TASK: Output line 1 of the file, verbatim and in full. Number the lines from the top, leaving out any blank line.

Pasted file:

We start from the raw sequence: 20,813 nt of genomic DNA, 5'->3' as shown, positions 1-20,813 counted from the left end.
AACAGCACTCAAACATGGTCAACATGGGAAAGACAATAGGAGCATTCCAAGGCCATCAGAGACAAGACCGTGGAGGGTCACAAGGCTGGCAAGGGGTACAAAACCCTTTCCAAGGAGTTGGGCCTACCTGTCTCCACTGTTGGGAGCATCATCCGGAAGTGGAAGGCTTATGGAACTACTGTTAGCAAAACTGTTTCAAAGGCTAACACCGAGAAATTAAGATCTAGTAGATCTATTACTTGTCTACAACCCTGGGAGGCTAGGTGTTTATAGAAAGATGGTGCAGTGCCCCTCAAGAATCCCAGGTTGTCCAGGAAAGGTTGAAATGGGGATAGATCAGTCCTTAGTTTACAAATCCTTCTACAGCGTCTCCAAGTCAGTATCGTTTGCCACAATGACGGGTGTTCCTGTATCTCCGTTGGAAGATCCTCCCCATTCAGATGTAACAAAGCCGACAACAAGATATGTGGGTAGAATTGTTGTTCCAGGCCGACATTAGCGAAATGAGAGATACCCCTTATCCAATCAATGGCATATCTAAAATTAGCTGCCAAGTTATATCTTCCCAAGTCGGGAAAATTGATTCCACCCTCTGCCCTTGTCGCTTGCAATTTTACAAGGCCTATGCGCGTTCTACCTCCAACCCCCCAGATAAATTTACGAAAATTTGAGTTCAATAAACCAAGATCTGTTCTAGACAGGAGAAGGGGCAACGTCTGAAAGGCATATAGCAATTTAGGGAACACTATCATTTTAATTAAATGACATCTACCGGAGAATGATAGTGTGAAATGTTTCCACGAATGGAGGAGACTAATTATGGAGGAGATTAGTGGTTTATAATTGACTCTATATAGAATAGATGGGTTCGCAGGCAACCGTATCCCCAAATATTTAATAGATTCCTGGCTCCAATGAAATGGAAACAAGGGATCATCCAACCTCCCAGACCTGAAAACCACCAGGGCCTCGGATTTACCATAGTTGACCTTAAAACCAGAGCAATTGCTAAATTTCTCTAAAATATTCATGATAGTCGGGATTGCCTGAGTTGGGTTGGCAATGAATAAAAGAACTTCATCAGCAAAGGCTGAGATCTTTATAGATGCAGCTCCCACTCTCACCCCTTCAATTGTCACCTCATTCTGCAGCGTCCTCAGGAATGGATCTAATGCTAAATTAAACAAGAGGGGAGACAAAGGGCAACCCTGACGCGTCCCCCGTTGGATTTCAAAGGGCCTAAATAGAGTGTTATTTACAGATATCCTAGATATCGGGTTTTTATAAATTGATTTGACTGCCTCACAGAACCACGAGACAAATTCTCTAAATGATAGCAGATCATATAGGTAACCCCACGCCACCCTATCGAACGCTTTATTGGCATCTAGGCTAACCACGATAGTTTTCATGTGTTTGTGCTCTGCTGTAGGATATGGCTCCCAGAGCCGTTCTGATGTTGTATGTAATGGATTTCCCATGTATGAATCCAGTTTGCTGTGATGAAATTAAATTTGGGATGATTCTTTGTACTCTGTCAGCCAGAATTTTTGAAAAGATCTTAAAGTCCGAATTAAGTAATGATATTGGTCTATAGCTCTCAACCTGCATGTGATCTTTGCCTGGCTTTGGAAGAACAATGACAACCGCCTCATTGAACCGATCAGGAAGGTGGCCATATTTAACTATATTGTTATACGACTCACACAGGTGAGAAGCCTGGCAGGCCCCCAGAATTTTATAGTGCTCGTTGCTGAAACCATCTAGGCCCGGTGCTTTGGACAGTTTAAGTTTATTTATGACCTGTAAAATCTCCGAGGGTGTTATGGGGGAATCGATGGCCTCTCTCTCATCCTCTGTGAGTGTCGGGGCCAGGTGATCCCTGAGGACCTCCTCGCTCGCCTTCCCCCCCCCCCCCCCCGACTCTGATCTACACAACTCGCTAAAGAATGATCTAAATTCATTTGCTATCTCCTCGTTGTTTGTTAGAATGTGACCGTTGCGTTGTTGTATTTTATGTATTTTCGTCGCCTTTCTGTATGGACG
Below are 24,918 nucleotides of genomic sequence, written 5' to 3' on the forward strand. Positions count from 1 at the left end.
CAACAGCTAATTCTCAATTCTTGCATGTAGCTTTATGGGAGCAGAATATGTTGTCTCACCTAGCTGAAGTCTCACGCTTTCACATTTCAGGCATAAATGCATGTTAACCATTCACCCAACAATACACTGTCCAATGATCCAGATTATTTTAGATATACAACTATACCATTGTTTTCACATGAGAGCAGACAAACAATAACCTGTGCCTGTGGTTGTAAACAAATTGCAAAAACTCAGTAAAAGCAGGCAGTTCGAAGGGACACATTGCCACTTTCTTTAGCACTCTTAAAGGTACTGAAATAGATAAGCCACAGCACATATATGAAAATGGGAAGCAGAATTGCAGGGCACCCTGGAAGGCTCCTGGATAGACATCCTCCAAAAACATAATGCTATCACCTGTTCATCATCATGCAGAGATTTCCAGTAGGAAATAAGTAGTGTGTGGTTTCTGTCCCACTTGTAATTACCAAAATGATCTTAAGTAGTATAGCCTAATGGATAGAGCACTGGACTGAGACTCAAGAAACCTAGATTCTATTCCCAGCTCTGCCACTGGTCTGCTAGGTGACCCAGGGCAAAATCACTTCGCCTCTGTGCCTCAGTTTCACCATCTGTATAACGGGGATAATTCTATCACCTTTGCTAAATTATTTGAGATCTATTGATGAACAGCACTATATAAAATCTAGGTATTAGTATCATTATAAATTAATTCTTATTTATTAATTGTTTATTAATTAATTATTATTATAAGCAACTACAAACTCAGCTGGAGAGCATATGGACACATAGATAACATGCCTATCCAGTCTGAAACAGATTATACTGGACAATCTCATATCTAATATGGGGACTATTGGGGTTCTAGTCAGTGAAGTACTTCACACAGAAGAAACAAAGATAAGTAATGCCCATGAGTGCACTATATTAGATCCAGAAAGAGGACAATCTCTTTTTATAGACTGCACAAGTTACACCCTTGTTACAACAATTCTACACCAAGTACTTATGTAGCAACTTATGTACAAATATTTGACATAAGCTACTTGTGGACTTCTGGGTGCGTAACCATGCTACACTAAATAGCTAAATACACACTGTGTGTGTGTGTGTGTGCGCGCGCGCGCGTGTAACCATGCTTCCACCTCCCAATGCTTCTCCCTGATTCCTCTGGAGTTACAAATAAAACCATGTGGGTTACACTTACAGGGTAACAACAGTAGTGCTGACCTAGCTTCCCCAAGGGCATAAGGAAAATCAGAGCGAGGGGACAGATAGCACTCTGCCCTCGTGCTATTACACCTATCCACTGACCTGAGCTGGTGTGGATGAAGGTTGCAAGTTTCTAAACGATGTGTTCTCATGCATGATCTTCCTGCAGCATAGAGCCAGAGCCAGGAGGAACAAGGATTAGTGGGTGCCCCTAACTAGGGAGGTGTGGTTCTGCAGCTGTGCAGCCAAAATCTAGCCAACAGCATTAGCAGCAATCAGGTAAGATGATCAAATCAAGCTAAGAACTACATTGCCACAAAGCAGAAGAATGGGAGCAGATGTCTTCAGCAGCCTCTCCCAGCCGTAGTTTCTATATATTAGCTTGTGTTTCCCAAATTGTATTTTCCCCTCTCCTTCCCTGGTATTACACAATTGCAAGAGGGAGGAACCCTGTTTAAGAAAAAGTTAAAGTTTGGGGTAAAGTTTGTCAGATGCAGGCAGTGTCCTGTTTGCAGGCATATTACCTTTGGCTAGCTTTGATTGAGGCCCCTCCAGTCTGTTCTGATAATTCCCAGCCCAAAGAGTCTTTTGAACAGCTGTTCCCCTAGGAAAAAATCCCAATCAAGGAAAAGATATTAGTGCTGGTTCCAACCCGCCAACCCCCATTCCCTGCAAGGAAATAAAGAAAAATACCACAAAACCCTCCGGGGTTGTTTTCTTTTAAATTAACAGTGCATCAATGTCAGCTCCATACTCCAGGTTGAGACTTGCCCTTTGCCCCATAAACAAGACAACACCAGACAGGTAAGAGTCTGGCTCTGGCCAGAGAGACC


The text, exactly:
We start from the raw sequence: 20,813 nt of genomic DNA, 5'->3' as shown, positions 1-20,813 counted from the left end.